Boris Johnson and Prince Charles marked VJ Day on Saturday, commemorating the end of the Second World War seventy-five years ago when Japan surrendered.
At the National Memorial Arboretum in Staffordshire in England on Saturday, Prince Charles and his wife Camilla laid flowers in remembrance of those who died.
Britain's prime minister Boris Johnson also laid flowers of remembrance and observed a two minute silence.
The Japanese surrender in 1945 came after the United States dropped two atomic bombs on Hiroshima and Nagasaki, killing as many as 200,000 by US estimates.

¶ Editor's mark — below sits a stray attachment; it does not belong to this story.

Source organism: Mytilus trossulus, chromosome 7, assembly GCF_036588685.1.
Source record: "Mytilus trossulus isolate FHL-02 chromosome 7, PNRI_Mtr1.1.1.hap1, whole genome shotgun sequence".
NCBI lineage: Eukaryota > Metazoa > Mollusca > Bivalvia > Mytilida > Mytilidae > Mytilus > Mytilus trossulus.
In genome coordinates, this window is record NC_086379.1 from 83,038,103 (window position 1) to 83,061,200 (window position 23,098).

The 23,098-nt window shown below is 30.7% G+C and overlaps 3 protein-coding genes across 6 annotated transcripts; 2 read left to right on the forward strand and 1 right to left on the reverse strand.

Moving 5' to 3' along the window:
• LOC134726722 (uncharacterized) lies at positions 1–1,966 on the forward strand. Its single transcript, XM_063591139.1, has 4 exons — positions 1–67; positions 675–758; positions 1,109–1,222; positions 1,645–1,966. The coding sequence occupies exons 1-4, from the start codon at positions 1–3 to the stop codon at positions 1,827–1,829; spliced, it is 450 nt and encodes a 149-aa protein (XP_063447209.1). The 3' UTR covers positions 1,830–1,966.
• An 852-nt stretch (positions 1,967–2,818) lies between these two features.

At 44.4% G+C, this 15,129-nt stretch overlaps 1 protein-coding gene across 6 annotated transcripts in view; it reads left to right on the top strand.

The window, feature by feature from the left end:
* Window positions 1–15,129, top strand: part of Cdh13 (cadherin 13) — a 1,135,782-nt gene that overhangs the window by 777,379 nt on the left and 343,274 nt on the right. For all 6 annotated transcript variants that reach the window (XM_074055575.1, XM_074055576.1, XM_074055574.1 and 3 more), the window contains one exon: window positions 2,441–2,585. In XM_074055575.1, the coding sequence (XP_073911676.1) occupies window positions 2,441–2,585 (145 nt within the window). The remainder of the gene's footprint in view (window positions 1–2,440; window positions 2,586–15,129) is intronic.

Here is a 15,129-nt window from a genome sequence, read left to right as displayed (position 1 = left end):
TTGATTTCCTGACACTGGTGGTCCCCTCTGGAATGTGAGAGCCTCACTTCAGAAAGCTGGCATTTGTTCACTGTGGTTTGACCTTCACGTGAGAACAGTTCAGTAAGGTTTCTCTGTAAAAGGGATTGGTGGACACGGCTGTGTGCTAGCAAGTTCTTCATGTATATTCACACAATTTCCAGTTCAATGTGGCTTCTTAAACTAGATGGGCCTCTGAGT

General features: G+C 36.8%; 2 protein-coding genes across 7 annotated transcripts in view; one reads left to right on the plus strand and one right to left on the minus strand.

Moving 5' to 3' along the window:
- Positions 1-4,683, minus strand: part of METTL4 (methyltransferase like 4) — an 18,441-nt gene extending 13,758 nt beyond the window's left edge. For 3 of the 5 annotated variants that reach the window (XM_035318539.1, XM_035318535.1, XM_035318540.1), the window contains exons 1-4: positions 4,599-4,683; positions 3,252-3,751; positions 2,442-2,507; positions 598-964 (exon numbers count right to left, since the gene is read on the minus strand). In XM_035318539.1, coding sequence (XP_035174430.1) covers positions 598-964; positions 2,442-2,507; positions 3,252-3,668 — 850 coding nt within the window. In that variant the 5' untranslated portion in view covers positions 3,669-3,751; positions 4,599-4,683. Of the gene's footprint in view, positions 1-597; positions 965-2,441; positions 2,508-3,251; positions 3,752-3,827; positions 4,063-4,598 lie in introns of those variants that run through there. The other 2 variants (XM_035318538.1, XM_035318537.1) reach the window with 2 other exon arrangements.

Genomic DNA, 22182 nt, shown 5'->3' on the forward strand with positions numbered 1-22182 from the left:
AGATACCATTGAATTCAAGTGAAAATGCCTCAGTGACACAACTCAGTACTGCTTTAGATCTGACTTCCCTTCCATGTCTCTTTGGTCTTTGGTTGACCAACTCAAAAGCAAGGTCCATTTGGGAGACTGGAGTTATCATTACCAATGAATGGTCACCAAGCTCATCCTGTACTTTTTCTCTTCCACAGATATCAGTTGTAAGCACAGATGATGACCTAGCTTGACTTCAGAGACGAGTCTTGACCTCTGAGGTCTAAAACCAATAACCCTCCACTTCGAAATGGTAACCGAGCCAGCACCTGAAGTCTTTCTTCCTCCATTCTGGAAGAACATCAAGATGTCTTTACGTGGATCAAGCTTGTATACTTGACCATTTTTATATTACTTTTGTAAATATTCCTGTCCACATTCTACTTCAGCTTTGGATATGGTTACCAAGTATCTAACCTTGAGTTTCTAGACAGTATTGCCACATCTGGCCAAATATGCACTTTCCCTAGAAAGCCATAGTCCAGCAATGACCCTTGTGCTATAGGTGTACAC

Tens of thousands of British soldiers had been forced to endure Japanese prisoner of war camps - many of them died.
The Scottish bagpipes were played on HMS Belfast in London and at a memorial for those who died as prisoners forced to build a railway from Burma to Thailand.
Japan's defeat was also remembered in Tokyo on Saturday; Emperor Naruhito led a ceremony honouring the three million Japanese who died in the war.
Although Prime Minister Shinzo Abe promised that such a war would never happen again he notably did not apologise for the country's atrocities.